“This is a difficult game to fine-tune for a group like the Houthis who are not just zealots but also have very little to lose,” said Ali Vaez, the Iran director of the International Crisis Group. “There are so many points of tensions. The longer the war goes on, the bigger the risk of tensions getting completely out of control.”
On Wednesday, the U.S. Navy shot down a Houthi drone launched toward the Bab el-Mandeb Strait, a narrow entrance to the Red Sea busy with commercial ships and tankers. The Houthis also said they had fired a barrage of ballistic missiles toward Eilat, Israel.
The Houthis on Sunday launched attacks against three commercial vessels in the Red Sea. And the American destroyer, the U.S.S. Carney, shot down a Houthi drone that was heading toward it, the Navy said in a statement.
Gen. Mohammad Ali al-Ghaderi, a Houthi naval commander, said of Sunday’s strikes: “the waters of our land will become the graveyard of the Zionist enemy’s ships,” according to news media reports in Iran and Yemen.
Washington is taking the threat seriously. This week it dispatched Tim Lenderking, the special envoy for Yemen, to the Persian Gulf for consultations with regional allies on how to safeguard maritime security in the Red Sea and Gulf of Aden.
In Washington and Tel Aviv, military strategists have contemplated strikes on Yemen to contain the Houthis, two American officials and the senior Western defense official.
U.S. officials have prepared preliminary Houthi targets in Yemen in case the Biden administration orders retaliatory strikes, the two American officials said, but so far, they added, Washington does not want to risk a wider regional war. Israel has also tempered its response to attacks from Hezbollah and the Houthis, limiting its reaction when attacked and relying instead on its defenses.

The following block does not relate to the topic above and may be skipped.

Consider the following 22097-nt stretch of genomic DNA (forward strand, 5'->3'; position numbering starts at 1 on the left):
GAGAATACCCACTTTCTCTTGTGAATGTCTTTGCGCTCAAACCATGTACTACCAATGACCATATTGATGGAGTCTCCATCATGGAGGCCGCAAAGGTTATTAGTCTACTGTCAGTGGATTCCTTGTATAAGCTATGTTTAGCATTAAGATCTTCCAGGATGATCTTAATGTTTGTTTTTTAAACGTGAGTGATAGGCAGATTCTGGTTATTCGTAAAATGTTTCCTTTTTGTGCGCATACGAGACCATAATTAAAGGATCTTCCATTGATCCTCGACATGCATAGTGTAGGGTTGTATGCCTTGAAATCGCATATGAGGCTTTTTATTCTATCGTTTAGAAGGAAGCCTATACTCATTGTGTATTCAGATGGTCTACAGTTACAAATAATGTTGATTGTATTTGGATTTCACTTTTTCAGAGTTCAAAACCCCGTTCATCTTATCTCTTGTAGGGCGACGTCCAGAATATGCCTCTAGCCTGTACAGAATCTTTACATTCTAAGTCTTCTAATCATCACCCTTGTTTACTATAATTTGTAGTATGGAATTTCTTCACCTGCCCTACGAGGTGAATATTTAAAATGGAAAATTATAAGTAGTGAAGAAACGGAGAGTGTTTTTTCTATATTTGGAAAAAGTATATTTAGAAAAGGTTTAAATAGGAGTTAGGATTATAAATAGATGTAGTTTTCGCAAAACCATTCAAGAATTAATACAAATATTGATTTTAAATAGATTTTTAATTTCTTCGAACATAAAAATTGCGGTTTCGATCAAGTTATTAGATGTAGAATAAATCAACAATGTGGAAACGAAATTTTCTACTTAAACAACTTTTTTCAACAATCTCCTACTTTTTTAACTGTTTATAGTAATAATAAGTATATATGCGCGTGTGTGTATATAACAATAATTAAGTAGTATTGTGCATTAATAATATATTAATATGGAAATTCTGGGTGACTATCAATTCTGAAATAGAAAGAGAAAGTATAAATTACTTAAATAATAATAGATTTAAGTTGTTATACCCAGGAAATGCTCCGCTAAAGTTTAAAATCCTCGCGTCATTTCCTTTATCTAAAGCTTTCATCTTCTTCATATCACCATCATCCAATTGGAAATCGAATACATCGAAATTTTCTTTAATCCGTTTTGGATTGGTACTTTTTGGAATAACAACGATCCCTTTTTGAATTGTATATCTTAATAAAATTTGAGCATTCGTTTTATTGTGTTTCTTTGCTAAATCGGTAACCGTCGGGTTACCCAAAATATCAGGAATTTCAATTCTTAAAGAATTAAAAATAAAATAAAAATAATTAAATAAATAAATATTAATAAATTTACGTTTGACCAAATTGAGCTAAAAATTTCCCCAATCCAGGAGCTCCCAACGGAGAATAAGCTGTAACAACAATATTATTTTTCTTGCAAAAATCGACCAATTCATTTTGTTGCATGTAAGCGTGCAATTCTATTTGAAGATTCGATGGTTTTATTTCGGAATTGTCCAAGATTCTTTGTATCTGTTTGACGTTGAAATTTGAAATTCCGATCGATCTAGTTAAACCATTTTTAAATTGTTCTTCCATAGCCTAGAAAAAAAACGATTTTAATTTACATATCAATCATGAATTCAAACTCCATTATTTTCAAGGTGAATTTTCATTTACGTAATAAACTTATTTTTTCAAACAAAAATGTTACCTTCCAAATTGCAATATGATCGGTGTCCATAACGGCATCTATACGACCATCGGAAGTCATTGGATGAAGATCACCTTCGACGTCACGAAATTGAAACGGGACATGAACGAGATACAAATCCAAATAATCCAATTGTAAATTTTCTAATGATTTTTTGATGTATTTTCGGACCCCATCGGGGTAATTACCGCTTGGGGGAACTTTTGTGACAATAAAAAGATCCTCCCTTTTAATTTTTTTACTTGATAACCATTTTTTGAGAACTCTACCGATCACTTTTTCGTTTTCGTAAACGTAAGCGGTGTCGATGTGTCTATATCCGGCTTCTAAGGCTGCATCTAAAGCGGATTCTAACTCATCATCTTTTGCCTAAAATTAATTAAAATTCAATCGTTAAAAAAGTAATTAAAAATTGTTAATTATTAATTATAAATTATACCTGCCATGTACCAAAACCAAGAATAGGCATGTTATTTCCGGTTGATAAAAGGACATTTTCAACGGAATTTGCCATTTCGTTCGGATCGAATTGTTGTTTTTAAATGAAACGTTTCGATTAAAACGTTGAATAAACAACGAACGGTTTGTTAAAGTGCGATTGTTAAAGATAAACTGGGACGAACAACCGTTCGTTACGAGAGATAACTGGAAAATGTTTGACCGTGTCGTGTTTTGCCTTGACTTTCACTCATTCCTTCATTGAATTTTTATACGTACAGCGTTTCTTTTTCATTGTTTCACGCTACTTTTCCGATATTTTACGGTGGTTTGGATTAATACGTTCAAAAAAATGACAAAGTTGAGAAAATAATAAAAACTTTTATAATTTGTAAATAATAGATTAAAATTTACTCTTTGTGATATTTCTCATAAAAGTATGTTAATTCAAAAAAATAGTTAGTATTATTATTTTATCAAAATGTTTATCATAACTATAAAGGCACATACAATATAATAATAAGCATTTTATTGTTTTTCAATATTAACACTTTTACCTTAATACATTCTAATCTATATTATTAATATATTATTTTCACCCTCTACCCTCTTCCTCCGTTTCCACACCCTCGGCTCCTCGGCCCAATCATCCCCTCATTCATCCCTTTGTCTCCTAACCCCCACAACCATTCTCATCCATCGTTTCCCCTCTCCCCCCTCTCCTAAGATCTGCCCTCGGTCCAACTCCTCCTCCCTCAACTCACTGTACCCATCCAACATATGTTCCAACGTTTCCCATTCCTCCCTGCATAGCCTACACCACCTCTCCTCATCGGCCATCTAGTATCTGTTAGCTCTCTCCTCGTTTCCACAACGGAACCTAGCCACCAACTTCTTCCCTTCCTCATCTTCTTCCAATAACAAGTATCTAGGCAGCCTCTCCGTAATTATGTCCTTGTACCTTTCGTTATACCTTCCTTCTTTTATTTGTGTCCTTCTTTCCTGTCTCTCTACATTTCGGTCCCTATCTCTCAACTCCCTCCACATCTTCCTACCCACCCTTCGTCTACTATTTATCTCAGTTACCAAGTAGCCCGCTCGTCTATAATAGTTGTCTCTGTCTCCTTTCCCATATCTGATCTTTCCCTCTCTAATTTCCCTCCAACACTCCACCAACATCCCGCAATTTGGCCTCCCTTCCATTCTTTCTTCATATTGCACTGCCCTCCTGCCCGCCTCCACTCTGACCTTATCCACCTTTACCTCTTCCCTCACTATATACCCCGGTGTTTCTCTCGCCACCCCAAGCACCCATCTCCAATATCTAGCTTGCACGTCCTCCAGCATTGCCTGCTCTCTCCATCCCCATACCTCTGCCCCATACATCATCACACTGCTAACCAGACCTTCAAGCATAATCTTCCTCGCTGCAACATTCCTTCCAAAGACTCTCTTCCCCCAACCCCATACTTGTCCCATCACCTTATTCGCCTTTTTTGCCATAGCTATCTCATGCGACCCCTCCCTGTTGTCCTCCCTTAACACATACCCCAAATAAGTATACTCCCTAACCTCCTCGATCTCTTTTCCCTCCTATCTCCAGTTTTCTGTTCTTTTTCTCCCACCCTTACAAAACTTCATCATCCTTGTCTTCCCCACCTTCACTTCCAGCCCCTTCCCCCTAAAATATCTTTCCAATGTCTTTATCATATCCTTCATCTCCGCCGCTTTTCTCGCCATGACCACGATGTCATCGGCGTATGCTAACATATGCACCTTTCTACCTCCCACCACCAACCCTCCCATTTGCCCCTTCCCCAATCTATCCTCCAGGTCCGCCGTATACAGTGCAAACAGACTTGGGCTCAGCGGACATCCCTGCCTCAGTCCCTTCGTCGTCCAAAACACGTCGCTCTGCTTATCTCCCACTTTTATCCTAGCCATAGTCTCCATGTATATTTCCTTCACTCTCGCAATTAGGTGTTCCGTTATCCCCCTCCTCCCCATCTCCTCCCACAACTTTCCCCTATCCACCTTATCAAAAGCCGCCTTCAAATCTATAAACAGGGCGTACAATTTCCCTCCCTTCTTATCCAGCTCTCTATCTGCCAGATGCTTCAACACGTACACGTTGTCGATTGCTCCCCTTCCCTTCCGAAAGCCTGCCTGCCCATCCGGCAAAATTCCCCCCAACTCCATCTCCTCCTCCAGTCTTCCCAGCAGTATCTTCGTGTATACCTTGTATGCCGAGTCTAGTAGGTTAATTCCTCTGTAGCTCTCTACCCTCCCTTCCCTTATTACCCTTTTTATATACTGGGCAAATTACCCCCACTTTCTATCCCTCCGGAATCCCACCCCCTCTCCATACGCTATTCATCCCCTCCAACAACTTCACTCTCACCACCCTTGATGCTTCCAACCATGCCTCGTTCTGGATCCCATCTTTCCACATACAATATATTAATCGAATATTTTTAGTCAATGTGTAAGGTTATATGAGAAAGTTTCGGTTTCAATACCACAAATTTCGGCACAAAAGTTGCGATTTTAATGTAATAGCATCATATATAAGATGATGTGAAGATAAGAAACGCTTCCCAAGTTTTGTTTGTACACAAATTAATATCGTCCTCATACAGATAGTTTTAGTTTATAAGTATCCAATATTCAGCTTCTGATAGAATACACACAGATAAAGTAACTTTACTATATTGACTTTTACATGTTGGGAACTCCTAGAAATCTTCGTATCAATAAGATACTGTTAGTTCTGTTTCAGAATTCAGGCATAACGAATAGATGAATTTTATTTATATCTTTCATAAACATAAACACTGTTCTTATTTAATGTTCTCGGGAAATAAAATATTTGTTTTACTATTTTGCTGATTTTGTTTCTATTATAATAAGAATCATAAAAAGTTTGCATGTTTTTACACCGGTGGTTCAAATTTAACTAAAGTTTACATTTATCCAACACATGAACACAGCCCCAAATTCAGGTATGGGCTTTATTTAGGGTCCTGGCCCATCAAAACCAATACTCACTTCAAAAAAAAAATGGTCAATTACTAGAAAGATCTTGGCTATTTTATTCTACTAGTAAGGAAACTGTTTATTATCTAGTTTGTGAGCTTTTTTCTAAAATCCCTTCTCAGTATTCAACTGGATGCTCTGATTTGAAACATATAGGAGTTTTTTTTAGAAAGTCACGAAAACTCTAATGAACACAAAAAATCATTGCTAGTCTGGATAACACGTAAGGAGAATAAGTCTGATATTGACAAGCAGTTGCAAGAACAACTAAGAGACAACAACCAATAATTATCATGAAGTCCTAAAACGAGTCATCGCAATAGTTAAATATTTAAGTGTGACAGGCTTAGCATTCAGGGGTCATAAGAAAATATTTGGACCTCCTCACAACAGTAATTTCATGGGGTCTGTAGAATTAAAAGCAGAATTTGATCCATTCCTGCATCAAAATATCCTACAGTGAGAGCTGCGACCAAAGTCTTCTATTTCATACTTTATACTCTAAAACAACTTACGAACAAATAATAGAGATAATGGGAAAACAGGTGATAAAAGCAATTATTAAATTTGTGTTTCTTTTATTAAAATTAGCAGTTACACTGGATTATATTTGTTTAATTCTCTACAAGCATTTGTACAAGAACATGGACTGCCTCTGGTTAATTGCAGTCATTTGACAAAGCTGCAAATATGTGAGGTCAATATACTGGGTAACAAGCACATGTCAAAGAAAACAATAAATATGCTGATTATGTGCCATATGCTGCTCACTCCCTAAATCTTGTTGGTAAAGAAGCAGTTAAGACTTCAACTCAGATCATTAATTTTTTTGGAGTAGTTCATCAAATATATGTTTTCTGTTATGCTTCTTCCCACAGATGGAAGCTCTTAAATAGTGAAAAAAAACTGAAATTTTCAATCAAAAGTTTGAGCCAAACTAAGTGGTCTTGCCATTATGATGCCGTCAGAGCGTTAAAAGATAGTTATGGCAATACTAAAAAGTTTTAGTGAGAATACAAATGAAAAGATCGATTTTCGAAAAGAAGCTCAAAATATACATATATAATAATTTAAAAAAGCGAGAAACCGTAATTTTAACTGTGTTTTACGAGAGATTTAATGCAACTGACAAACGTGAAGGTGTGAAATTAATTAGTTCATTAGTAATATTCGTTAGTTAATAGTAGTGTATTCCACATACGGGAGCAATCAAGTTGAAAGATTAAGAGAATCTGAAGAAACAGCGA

Current and former U.S. military commanders said Israel’s air defenses were sophisticated enough to knock down missiles and drones launched at Israel, but the threat to international waters was a bigger challenge.
“Their ability to hurt Israel is very, very limited,” said Gen. Kenneth F. McKenzie Jr., the former head of the military’s Central Command. “The bigger risk is if they use mines or short-range cruise missiles in the Bab el-Mandeb.”
A high-ranking Israeli defense official said that if a Houthi ballistic missile were to hit Israel and cause significant damage or kill civilians, it would be extremely difficult for Israel to not respond.
In the past few years, Israel has developed strong military and intelligence cooperation with Arab countries in the Persian Gulf, including the United Arab Emirates and Bahrain, that have knowledge of Houthi targets and experience fighting them, according to military analysts.
One of the Iranian officials familiar with Iran’s planning said that the Houthis have said they would respond to any attack inside Yemen by closing the entrance to the Red Sea and indiscriminately firing a barrage of drones and missiles toward ships.